In April 2014, the World Health Organization (WHO) released a global report highlighting the increase in worldwide antibiotic resistance and warning the public of a “post-antibiotic era“. The WHO report gathered data from 129 member states and found that antimicrobial resistance existed in every region of the globe.
A year prior, the Centers for Disease Control (CDC) published a similar report regarding antibiotic resistance in the U.S. It estimated there are approximately 2 million illnesses and 23,000 deaths caused by antibiotic resistant bacteria or fungi in the U.S. every year. Both reports represent a major warning: resistance is happening, it is widespread, and it extends to include “last resort” antibiotics.
Over the last 20 years, the rate of resistance to infections has skyrocketed from 10 to 15 percent in the 1990s to 60 percent today. Simultaneously, pharmaceutical companies have stopped investing in the development of antibiotics. Only 11 new antibiotics were introduced between 1998 and 2014, and the last class of antibiotics in was approved in 1987 — 29 years ago.
Derek MacFadden, MD, a research fellow at Boston Children’s Hospital, and his project ResistanceOpen, hope to fight the seemingly impending post-antibiotic era. …Read More
Perfect body symmetry is a fallacy, and nearly everyone’s legs are different lengths to some small degree. But when the difference is large enough, it can alter a person’s gait and cause back, hip, knee or ankle problems.
Some people are born with a leg length discrepancy so significant that decisions must be made early to change the course their lives.
George Davies, now 17, was born with a rare disease called Fibular Hemimelia, a rare genetic absence of the fibular bone. Without treatment, George’s right leg would grow so much slower than his left that it would ultimately be six inches shorter than his left. George’s parents decided to pursue a course of leg-lengthening surgeries and physical therapy to help him one day stand on two legs of the same size.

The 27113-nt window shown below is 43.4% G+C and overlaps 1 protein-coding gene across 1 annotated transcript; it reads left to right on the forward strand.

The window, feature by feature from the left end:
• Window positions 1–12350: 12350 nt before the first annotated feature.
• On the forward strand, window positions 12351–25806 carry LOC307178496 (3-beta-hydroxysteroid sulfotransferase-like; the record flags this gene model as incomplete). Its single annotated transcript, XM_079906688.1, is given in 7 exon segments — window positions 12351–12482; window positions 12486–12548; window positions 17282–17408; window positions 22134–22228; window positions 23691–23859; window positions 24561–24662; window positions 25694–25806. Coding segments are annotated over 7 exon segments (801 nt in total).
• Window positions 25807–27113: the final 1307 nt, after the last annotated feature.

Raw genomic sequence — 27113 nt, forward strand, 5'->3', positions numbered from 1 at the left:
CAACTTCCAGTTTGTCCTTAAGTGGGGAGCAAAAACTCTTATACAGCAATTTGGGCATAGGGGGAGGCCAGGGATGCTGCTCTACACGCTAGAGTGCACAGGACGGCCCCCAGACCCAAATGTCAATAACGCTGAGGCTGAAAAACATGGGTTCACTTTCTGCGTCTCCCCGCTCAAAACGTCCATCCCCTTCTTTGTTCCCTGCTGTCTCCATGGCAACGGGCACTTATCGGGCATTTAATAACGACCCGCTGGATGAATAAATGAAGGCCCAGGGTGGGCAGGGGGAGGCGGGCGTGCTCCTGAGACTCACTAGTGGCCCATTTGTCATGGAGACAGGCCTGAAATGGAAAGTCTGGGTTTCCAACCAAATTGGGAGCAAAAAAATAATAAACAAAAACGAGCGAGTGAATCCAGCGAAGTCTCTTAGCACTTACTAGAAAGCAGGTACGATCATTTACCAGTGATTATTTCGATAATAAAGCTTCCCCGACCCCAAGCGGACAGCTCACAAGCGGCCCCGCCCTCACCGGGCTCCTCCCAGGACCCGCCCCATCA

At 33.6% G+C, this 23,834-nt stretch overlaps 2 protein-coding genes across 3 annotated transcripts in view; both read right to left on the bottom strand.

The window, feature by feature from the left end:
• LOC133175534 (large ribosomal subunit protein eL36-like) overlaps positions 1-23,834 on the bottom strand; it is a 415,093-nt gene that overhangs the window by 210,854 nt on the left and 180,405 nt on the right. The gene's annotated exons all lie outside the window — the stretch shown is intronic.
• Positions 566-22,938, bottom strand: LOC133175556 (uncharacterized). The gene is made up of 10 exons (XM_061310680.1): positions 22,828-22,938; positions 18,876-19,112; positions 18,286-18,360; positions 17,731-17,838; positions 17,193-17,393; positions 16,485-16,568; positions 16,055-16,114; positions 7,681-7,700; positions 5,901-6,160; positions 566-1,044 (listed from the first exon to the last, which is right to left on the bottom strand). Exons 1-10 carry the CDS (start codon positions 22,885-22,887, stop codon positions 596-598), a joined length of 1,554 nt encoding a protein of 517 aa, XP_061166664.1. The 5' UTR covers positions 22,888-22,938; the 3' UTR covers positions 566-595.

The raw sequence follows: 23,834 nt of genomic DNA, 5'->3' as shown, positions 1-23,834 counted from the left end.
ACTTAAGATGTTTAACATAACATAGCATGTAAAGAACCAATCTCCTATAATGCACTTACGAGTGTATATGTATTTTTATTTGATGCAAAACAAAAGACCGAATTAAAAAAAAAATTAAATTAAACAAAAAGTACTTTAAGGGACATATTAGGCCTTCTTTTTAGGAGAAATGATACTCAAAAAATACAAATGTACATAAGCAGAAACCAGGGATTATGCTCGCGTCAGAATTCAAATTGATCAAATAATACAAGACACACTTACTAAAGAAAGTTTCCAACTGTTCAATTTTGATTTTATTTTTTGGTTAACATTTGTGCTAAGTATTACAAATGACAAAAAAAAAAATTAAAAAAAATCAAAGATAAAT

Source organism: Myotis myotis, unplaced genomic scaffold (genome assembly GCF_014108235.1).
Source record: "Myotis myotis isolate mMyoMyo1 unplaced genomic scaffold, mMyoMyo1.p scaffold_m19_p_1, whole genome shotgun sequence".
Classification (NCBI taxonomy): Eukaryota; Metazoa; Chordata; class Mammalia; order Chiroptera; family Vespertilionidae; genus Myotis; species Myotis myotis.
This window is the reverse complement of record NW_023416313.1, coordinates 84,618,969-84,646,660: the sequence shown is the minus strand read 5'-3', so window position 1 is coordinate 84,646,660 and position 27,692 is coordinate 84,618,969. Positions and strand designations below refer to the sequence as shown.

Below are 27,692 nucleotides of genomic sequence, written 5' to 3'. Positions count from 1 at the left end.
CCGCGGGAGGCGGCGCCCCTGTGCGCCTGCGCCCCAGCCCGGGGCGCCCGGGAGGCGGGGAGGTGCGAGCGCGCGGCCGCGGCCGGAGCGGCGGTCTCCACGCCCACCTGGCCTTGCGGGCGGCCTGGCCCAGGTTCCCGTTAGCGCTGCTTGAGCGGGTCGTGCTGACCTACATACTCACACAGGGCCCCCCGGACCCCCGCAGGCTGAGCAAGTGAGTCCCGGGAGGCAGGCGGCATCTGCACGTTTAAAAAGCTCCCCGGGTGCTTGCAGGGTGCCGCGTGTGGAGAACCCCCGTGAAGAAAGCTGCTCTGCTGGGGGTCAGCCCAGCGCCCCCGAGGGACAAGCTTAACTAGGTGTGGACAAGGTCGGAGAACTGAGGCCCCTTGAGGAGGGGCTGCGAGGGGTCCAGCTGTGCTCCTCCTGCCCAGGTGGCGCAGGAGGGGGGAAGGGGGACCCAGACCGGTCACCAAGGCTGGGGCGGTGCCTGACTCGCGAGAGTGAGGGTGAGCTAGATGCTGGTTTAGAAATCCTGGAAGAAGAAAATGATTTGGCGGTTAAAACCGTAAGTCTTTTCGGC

Learn how George’s treatment affected him, his family and his future on our sister blog, Thriving.
Read about George’s journey to overcome leg length discrepancy.
“Do you have a fever?” Seems like a simple, straightforward question to ask someone. The answer is either “yes” or “no,” and the criteria are clear-cut. Right?
Actually, what constitutes a fever is quite subjective, and the diagnostic science is inexact.
Jared Hawkins, MMSc, PhD, the director of Informatics for Boston Children’s Hospital’s Innovation & Digital Health Accelerator (IDHA), says that a number of factors — including age, size, and time of day — can influence a person’s “normal” temperature.
In collaboration with the Boston Children’s Autoinflammatory Diseases Clinic, IDHA has designed a free i-Phone application that captures temperature data from the public and applies the crowdsourcing model to science. The app, called “Feverprints,” uses Apple’s ResearchKit to aggregate and analyze the data to answer questions that will advance fever research.
Learn more about this innovation on our sister blog, Vector.
Read Vector’s coverage of Feverprints.
It’s not uncommon for physicians and patients to refer to ACL surgery as ACL repair. The current standard of care, however, does not repair a torn ACL. The surgeon removes the ends of the torn ACL and replaces the ligament with a tendon graft. It’s ACL reconstruction.
Bridge-enhanced ACL repair (BEAR) is a promising new approach to ACL surgery that uses a protein-enriched sponge to encourage the torn ends of an ACL to reconnect and heal.
Martha Murray, MD, Boston Children’s Hospital orthopedic surgeon, and a team of researchers have spent nearly 25 years developing the BEAR surgery. The U.S. Food and Drug Administration (FDA) approved a 100-patient clinical trial at Boston Children’s to see if the BEAR surgery is as effective as ACL reconstruction.
Murray answers some questions about her ACL research and the BEAR trial. …Read More